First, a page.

My Two Week Journey to Twitch Affiliate

After finagling my way into the VIP section at a loud, crowded Pax East after-party in April, a stranger shouted at me from the non-VIP section. 

“Are you a streamer??” I paused and replied,

“No, but I'm going to be!”

After all, it was my new year's resolution to stream regularly. Up until that point, I didn't make any effort. I would turn on my stream for a few minutes here and there at random. 

I just assumed that streaming was easy and as soon as I found the right time I would just.... start. I consider myself “the comedian,” I love to make people laugh and I also love games. Twitch was made for people like me. I live to love and entertain. But I kept putting it off and making excuses. 

Days turned into weeks, weeks into a couple months and I realized that I still haven’t started my stream. The girl from Pax East would replay in my head. Between my timeline being spammed by “Going Live” tweets, Twitch News and Channel Shares, eventually, I wore down and on a random Sunday in July I decided to turn on my stream.

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I started my first stream with a goal to stream over an hour. Easy right? I chose Fortnite because that's what all the cool kids are playing, smart move. I brushed my hair, checked my setup and went live. Needless to say... it was AWFUL. I was nervous and had no plan. I constantly asked my viewers, “What should I do??” which is a question I should have asked myself before I hit Go Live. My gameplay was disastrous, I didn't know how to properly engage my audience and I was lost keeping up with my chat. It was a nightmare.

But over the past two weeks, my stream changed so much.

As a Black woman streaming I was very anxious to find my groove. How do I fit in into a gaming-comedy community dominated by White males? The trolls came of course. That's a given with all parts of the internet. But it was easy for me to get over the racist comments in my inbox and chats. Though, despite my sudden enthusiasm, I was still directionless for the first week of streaming until I realized that being MYSELF is all I needed to do in order to grow my audience. I did not need to pretend to be myself pretending to be a Twitch streamer. 

As of today, I am a Twitch Affiliate and it took me twelve days to achieve this. My idea of what I want to do has become more focused. How I plan to present myself to Twitch has morphed. As my audience and views grew I became more confident. I realized that if my viewership plateaus or I don’t have many people in my chat that it's okay because I am doing what I love: playing video games, making friends, and sharing comedy with the community.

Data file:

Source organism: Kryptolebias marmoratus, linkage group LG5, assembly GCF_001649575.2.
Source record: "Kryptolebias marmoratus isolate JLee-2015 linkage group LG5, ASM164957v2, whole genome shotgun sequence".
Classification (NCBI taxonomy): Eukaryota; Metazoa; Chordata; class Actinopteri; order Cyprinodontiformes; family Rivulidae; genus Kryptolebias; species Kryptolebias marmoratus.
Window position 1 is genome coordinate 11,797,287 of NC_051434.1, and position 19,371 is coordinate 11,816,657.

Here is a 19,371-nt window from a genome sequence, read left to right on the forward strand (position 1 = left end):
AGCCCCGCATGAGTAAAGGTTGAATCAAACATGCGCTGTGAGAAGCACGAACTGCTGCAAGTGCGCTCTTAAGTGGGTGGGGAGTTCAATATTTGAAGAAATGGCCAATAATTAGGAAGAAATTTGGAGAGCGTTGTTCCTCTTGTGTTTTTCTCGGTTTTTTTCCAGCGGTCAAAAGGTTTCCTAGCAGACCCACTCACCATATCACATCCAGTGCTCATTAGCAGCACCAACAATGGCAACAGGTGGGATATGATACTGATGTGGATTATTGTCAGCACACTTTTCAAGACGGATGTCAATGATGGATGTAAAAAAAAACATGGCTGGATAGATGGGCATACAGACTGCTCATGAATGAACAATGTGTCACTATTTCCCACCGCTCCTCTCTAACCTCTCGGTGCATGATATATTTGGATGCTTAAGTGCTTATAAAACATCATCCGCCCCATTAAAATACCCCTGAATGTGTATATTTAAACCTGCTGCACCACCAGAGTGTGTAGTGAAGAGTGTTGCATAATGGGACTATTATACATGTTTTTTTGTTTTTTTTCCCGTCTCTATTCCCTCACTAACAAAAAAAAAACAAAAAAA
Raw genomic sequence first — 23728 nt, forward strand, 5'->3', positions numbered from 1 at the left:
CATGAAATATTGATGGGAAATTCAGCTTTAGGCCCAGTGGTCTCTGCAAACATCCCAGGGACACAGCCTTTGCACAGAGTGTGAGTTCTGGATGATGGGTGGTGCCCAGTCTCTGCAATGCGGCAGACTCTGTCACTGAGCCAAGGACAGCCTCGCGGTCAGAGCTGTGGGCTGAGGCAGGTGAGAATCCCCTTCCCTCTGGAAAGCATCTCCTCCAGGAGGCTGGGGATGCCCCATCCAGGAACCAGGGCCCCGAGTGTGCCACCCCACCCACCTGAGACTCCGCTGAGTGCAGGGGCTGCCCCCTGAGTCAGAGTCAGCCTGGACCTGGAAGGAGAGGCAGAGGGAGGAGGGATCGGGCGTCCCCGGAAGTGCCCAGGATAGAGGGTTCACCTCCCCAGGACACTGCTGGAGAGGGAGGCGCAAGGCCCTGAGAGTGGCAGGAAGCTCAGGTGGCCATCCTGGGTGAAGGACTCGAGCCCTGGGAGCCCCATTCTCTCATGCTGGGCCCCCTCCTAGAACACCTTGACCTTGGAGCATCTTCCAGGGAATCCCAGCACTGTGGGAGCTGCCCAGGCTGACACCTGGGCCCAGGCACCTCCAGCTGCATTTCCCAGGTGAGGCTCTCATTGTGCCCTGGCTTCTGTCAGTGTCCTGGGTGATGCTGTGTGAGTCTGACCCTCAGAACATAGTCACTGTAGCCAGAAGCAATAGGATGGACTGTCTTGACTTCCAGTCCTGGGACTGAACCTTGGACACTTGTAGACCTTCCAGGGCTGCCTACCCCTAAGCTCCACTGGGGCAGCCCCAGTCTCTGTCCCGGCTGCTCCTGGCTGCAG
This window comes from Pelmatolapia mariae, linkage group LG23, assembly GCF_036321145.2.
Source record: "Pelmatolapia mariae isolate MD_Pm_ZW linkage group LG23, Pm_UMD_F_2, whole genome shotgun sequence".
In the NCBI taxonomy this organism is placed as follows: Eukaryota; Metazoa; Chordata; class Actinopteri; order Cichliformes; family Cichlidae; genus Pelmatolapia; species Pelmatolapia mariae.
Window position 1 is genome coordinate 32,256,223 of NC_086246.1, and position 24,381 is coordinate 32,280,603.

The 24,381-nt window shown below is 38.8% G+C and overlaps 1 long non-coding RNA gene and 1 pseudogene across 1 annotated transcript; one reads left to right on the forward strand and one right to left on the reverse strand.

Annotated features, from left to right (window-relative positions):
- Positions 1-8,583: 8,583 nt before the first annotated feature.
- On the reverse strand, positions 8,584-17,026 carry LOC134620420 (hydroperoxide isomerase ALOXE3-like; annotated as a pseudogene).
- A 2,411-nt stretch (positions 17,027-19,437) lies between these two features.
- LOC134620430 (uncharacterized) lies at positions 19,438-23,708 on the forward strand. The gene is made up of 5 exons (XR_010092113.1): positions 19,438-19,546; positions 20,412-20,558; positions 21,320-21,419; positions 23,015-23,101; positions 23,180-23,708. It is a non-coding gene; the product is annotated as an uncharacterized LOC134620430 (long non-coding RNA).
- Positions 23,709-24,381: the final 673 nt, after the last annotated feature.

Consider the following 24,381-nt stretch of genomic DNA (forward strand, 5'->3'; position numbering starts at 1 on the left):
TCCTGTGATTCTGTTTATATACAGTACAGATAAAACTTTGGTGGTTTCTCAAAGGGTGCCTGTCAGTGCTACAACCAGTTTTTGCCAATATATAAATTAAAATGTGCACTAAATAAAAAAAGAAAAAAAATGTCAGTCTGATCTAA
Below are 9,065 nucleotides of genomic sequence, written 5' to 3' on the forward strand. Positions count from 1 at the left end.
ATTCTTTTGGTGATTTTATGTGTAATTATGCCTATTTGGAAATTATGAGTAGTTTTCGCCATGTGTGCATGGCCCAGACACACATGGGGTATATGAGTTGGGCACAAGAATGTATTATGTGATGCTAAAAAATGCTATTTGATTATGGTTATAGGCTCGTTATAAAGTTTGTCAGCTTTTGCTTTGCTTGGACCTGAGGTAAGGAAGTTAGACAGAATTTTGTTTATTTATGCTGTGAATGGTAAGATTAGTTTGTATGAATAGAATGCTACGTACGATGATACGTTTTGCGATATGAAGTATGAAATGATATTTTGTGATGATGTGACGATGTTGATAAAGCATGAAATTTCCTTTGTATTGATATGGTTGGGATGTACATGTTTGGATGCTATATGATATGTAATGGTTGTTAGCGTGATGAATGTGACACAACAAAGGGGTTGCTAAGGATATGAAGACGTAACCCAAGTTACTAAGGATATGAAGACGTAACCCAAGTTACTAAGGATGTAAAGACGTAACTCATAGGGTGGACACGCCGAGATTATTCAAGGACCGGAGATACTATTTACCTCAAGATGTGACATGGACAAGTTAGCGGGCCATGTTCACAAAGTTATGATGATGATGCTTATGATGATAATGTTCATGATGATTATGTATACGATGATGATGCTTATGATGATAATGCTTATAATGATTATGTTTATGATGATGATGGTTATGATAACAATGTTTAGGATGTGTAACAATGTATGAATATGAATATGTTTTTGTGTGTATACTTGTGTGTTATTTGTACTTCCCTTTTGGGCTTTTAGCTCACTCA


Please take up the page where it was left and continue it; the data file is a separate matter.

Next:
How many of you are Twitch streamers? Share your links to your Twitch channel and introduce yourself on our Facebook page.

Twitch's BroadcastHER Grant Will Give up to $2000 to Select Female Streamers

In an effort to help more female broadcasters succeed in creating content, Twitch launched the BroadcastHER Grant Program.

It's no secret that women in geek culture, especially within the gaming community are constantly subjected to sexual harassment, body-shaming and trolling. Even with this, there is still the myth that female streamers fair better than their male counterparts. Online Performance Group found that, out of "2500 channels polled, women made up just under 20% of streamers." OPG is  the digital marketing service behind Twitch legends Towelliee and Bajheera.

Another myth is that women streamers get more viewers because of their physical attributes. Research dispelled this, showing that male streamers, on average, also tend to gain more concurrent viewers than female streamers--10 times more concurrent viewers. Women also tend to receive less offers to join eSports teams and for sponsorships. 

The reasons for the widespread myths and lack of sponsorship opportunities for female streamers is rooted in a sexist culture that mirrors that of the offline world. This is why Twitch has partnered with 1,000 Dreamers Fund to offer financial assistance to female streamers. 

Each semester 1DF will select a group of applicants to receive a grant between $100 and $2000 to help pay for travel expenses, equipment and more. By funding more women streamers, Twitch and 1DF are hoping to combat the toxicity of harassment toward women streamers on their platform as more game developers and gaming communities attempt to address and combat the purveying negativity in their respective communities.

Women interested in applying for the BroadcastHER Grant have until May 1, 2018 to apply. For more details, you can visit their website here.